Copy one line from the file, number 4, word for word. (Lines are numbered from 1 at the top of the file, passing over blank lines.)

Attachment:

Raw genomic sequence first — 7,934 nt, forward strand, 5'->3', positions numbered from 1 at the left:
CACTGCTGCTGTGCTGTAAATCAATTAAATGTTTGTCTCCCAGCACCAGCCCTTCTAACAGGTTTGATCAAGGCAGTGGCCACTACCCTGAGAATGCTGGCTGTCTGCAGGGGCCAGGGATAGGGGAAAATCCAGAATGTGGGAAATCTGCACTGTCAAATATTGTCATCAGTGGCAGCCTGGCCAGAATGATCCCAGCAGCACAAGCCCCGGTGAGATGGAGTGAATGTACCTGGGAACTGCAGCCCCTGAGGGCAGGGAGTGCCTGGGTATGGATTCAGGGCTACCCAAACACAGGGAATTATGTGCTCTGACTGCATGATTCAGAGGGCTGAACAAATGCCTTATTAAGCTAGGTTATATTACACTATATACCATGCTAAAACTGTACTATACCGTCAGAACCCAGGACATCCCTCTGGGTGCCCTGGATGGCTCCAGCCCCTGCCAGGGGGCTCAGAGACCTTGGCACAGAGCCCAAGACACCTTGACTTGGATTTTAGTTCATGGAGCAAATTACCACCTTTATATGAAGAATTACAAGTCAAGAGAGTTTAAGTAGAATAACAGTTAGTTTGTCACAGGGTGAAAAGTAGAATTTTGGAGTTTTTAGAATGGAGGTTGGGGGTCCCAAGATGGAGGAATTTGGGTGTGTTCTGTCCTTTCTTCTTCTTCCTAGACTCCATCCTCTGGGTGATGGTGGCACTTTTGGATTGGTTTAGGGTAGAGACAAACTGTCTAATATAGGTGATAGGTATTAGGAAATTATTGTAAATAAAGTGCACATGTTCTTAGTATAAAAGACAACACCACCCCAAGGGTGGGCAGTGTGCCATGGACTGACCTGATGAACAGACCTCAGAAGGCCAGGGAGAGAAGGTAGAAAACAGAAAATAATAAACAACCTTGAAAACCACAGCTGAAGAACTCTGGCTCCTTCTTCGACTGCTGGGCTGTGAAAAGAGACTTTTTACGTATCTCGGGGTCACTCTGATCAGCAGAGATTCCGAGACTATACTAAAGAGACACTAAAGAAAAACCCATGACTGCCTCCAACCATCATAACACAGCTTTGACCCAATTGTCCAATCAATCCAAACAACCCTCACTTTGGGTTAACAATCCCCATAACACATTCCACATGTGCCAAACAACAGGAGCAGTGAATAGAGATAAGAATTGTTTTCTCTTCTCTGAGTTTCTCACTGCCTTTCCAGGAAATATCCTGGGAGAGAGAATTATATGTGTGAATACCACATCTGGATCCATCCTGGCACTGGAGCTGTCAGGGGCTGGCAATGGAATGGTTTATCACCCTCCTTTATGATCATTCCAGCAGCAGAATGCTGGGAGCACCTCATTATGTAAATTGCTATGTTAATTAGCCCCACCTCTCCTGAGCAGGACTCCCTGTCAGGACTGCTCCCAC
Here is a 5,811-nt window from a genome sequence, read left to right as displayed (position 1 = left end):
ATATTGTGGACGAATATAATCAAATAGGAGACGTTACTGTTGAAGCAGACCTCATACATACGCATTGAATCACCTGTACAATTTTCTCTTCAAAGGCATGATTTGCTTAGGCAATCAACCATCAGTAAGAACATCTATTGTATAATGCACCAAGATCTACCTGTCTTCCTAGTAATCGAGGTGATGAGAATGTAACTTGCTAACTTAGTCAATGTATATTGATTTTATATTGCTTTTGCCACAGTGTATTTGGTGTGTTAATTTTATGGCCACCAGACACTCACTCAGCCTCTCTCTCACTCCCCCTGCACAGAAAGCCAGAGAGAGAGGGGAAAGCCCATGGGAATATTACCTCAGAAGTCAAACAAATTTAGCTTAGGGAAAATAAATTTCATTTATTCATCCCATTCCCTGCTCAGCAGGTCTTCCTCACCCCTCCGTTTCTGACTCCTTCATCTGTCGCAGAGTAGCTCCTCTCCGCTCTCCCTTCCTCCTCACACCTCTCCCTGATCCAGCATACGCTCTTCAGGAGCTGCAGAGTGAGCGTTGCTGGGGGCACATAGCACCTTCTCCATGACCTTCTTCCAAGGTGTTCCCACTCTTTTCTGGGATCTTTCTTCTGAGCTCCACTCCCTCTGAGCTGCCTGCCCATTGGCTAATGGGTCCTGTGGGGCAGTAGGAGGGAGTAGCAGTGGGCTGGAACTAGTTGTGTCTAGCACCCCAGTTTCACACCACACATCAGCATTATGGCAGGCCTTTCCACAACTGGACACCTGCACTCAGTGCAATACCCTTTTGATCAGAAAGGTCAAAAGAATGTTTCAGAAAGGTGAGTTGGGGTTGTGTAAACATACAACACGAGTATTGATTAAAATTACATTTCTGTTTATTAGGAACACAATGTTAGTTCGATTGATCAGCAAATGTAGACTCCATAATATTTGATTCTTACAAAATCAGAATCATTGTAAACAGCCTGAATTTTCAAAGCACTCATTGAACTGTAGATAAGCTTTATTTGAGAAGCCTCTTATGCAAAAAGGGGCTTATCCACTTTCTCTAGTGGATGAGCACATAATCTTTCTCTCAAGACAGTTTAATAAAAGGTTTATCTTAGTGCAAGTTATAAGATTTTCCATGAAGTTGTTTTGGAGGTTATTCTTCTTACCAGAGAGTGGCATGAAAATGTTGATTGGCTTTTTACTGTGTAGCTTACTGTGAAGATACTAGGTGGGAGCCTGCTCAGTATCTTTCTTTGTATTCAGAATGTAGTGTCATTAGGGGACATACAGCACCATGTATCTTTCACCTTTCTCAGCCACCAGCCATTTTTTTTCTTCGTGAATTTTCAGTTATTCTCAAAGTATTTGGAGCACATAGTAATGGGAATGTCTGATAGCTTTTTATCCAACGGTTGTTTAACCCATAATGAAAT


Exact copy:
ATATTGTGGACGAATATAATCAAATAGGAGACGTTACTGTTGAAGCAGACCTCATACATACGCATTGAATCACCTGTACAATTTTCTCTTCAAAGGCATGATTTGCTTAGGCAATCAACCATCAGTAAGAACATCTATTGTATAATGCACCAAGATCTACCTGTCTTCCTAGTAATCGAGGTGATGAGAATGTAACTTGCTAACTTAGTCAATGTATATTGATTTTATATTGCTTTTGCCACAGTGTATTTGGTGTGTTAATTTTATGGCCACCAGACACTCACTCAGCCTCTCTCTCACTCCCCCTGCACAGAAAGCCAGAGAGAGAGGGGAAAGCCCATGGGAATATTACCTCAGAAGTCAAACAAATTTAGCTTAGGGAAAATAAATTTCATTTATTCATCCCATTCCCTGCTCAGCAGGTCTTCCTCACCCCTCCGTTTCTGACTCCTTCATCTGTCGCAGAGTAGCTCCTCTCCGCTCTCCCTTCCTCCTCACACCTCTCCCTGATCCAGCATACGCTCTTCAGGAGCTGCAGAGTGAGCGTTGCTGGGGGCACATAGCACCTTCTCCATGACCTTCTTCCAAGGTGTTCCCACTCTTTTCTGGGATCTTTCTTCTGAGCTCCACTCCCTCTGAGCTGCCTGCCCATTGGCTAATGGGTCCTGTGGGGCAGTAGGAGGGAGTAGCAGTGGGCTGGAACTAGTTGTGTCTAGCACCCCAGTTTCACACCACACATCAGCATTATGGCAGGCCTTTCCACAACTGGACACCTGCACTCAGTGCAATACCCTTTTGATCAGAAAGGTCAAAAGAATGTTTCAGAAAGGTGAGTTGGGGTTGTGTAAACATACAACACGAGTATTGATTAAAATTACATTTCTGTTTATTAGGAACACAATGTTAGTTCGATTGATCAGCAAATGTAGACTCCATAATATTTGATTCTTACAAAATCAGAATCATTGTAAACAGCCTGAATTTTCAAAGCACTCATTGAACTGTAGATAAGCTTTATTTGAGAAGCCTCTTATGCAAAAAGGGGCTTATCCACTTTCTCTAGTGGATGAGCACATAATCTTTCTCTCAAGACAGTTTAATAAAAGGTTTATCTTAGTGCAAGTTATAAGATTTTCCATGAAGTTGTTTTGGAGGTTATTCTTCTTACCAGAGAGTGGCATGAAAATGTTGATTGGCTTTTTACTGTGTAGCTTACTGTGAAGATACTAGGTGGGAGCCTGCTCAGTATCTTTCTTTGTATTCAGAATGTAGTGTCATTAGGGGACATACAGCACCATGTATCTTTCACCTTTCTCAGCCACCAGCCATTTTTTTTCTTCGTGAATTTTCAGTTATTCTCAAAGTATTTGGAGCACATAGTAATGGGAATGTCTGATAGCTTTTTATCCAACGGTTGTTTAACCCATAATGAAAT